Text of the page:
An LMS allows businesses to remain fluid; companies can group employees in numerous ways, creating a good flow of communication. This transparency enables new hires to feel confident they are getting the help they need while benefiting from the knowledge and experience of seasoned co-workers.
A 2018 AARP study shows that of the 170M people expected to be in the workforce by 2026, 42M will be 55 and older. Many organizations have set up senior employees in training roles; they can manage the online training from home, allowing them to share their expertise and help maintain a skilled workforce. e-Learning improves the way we teach, but it also creates job opportunities for experienced people; it allows seniors to remain comfortably employed without the pressures of a full-time job.
e-Learning Is Making Its Presence
The most prevalent benefits of e-Learning are reduced costs and time saved. However, manufacturing companies are still hesitant. Consider that some aspects of training in the manufacturing ecosystem are best conducted in the classroom.
If employees or trainers must travel to various locations for training courses, time and costs can be radically reduced by centralizing training through an LMS, ensuring accessibility and consistency.
Cisco’s investment in a social media training program offered over 46 courses for contractors and employees, overwhelming the participants. Upon looking into the matter, Cisco chose to gamify and created three levels of certification: Specialist, Strategist, and Master, with four sub-levels.
Results: More than 650 Cisco employees completed and received certification in over 13,000 courses.
Thinking about how it trained its more than 51,000 employees globally, Adidas introduced its distinctive L&D solution: The Group Learning Campus. The new initiative offers e-books, video lectures, pdfs, and a wide range of interactive learning materials, with 24/7 access.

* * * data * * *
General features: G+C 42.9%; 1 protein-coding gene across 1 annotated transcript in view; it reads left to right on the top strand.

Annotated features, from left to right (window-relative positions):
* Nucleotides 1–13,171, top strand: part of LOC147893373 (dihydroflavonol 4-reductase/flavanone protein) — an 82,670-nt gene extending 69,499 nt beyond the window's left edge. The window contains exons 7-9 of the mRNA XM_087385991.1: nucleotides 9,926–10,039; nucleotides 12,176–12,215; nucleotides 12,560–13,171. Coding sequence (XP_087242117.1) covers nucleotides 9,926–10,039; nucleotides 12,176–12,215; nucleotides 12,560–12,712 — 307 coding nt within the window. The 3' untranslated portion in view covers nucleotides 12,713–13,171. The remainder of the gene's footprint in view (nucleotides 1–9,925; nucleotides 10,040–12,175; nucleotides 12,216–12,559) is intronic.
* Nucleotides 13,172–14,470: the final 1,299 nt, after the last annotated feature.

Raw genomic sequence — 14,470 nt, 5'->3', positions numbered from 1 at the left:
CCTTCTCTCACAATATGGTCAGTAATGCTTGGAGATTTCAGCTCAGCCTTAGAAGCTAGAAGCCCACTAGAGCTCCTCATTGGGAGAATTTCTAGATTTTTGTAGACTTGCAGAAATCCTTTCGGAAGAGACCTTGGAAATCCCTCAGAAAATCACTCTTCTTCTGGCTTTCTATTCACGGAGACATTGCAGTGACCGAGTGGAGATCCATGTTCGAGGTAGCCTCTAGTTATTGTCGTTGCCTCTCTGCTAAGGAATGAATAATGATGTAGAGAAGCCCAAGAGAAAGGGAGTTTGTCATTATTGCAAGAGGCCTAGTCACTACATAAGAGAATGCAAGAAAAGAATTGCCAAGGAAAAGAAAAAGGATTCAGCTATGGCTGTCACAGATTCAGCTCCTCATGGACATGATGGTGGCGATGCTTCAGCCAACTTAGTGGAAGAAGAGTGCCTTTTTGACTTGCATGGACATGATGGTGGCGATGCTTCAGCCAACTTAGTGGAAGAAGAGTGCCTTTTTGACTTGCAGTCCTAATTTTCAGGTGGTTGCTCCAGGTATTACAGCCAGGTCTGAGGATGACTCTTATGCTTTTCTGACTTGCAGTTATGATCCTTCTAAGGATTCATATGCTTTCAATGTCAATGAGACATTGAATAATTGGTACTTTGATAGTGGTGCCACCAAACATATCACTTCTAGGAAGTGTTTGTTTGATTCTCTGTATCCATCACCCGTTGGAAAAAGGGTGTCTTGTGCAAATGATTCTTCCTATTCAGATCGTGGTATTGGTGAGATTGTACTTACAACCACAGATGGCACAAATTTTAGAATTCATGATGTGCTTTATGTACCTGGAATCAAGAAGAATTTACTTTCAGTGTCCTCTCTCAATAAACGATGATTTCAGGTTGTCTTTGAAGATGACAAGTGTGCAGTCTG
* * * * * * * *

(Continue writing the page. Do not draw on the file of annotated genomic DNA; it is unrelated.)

Results: Adidas has seen a substantial improvement in skills and improved performance.
With 92,000 employees across 70 countries, Shell Oil’s e-Learning platform, the Shell Open University, provides every employee 24/7 with access to materials that include e-books, video lectures, technical guides, and webcasts.
Toyota’s 51 manufacturing facilities in 28 countries employ over 340,000 employees. Toyota has provided over 150 classes for its certified technical staff and trained over 18,000 engineers and motor technicians. Toyota developed its own LMS to facilitate training.
Results: Through continuous training via the LMS, Toyota has removed the need for re-certification.
Pitney Bowes employs over 14,000 people worldwide. To train its workforce, especially its dispersed engineering and manufacturing teams, the company uses an LMS system. Every employee has lifetime access.
Results: 84% of the employees now resort to LMS to upgrade their skills.
3M Health Information Systems
3M Health Information Systems (3M HIS). Traditional classroom training became a significant logistical challenge, consuming the training budget. 3M determined that in-person training would not be able to be scalable.
3M migrated its health services platform to AWS; the software now helps reduce costs and allows for more informed patient care.
Solve the Pain Points
Increase your employee satisfaction with a user-friendly LMS as the centerpiece of a comprehensive talent management ecosystem. Our LMS will scale your team’s growth – from onboarding to compliance and front-line to the C-suite.
The Final Analysis
Manufacturing companies can be reticent in engaging in e-Learning. Yet, e-Learning could be the evolution missing from the manufacturing industry.